They told Coyote as he left for home, “Whatever you do, do not open this package.” They gave him the song or prayer to sing to get over the top of the canyon by using the rainbow spectrum. These brothers were gods for they could go over rainbows. When Coyote had left them and was a short distance away, he set the bundle down and opened it. It began to grow and grow. Soon it was too heavy to lift, so he just picked up a part of the meat and took it to the rainbow. He said the prayer, but it would not work for he had disobeyed and thus was punished. He walked along the edge of the canyon to try and find a way out.

 Down below in the canyon Coyote saw the Spider People moving around. Some of them had wanted to marry the Changing Bear Maiden, but they had been refused by her. Coyote made fun of them because of this and because of their having skinny legs and fat bodies. All of the Spider People became angry, and the Grandfather Spider made a corral around all four sides of Coyote. The old man spider crawled up behind Coyote and made a corral around him while he was busy insulting the rest. The fence had been built like a spider web.

 Coyote thought he could out run all the spiders. He ran away and jumped over the first fence, then over the second and third, but the fourth one he could not jump over. At last the spiders ran him down. The p. 112 grandmother ran him down and killed him with a club. If Coyote had known they had fenced him in, he would have hidden his heart and thus would not have been killed. Coyote had to be killed for he went crazy with his power. These spiders were gods, and according to what Coyote did there are always some big shots who make mistakes, even today.

 Coyote could be killed because he did not leave his heart and blood system in the bushes that time. Before this time he was able to stay alive for he kept them hidden. Spiders with all colors were all over him. Coyote had many colors on his hide. The spiders took off his skin and gave it to some of the birds and animals, and that is why these animals have these colors on their hides or skins today. Even now some birds have a red stripe down their head (woodpecker) and some with black heads. This was the end of Coyote God for he went wild with his power and had all of his power taken away.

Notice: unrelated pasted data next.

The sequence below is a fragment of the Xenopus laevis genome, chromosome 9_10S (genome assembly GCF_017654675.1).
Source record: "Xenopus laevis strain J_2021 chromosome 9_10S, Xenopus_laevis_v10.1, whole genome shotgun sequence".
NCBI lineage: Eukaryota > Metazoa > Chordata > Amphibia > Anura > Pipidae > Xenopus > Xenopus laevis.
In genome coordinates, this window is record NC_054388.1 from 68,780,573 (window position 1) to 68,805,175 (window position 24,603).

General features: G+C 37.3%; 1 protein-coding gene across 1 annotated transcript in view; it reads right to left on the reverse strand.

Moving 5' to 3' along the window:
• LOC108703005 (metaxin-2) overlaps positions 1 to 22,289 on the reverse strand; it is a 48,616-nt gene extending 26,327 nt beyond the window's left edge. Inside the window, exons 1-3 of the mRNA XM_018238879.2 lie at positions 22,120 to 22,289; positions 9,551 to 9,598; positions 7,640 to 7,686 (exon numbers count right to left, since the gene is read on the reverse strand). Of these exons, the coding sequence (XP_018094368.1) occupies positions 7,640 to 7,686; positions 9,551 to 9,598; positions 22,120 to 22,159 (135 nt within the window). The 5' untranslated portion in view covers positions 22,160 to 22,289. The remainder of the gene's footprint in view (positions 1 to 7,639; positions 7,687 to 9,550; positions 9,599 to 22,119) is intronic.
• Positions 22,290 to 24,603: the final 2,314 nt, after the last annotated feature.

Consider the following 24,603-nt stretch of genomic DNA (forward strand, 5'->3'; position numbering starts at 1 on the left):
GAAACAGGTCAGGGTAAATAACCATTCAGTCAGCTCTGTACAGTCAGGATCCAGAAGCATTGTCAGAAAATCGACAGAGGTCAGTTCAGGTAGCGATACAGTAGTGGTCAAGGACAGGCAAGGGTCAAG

The body of Coyote lay outside and soon began to change into red coyotes as they are today. The main Coyote Gods were sent in all directions, one to the east, a black one, a blue one to the south, a yellow one to the west, and a white one to the north. The Coyote to the east said, “When I yell, all coyotes on the earth will, too.” A piece of Coyote God, one quarter, was thrown to the east and became the Black Coyote. Another quarter was thrown to the south and he said, “When any of us yell (in the four directions) all coyotes will, too.” The other half of Coyote that was left was thrown in the other main directions. These four Coyotes were and are in charge of all the coyotes on earth.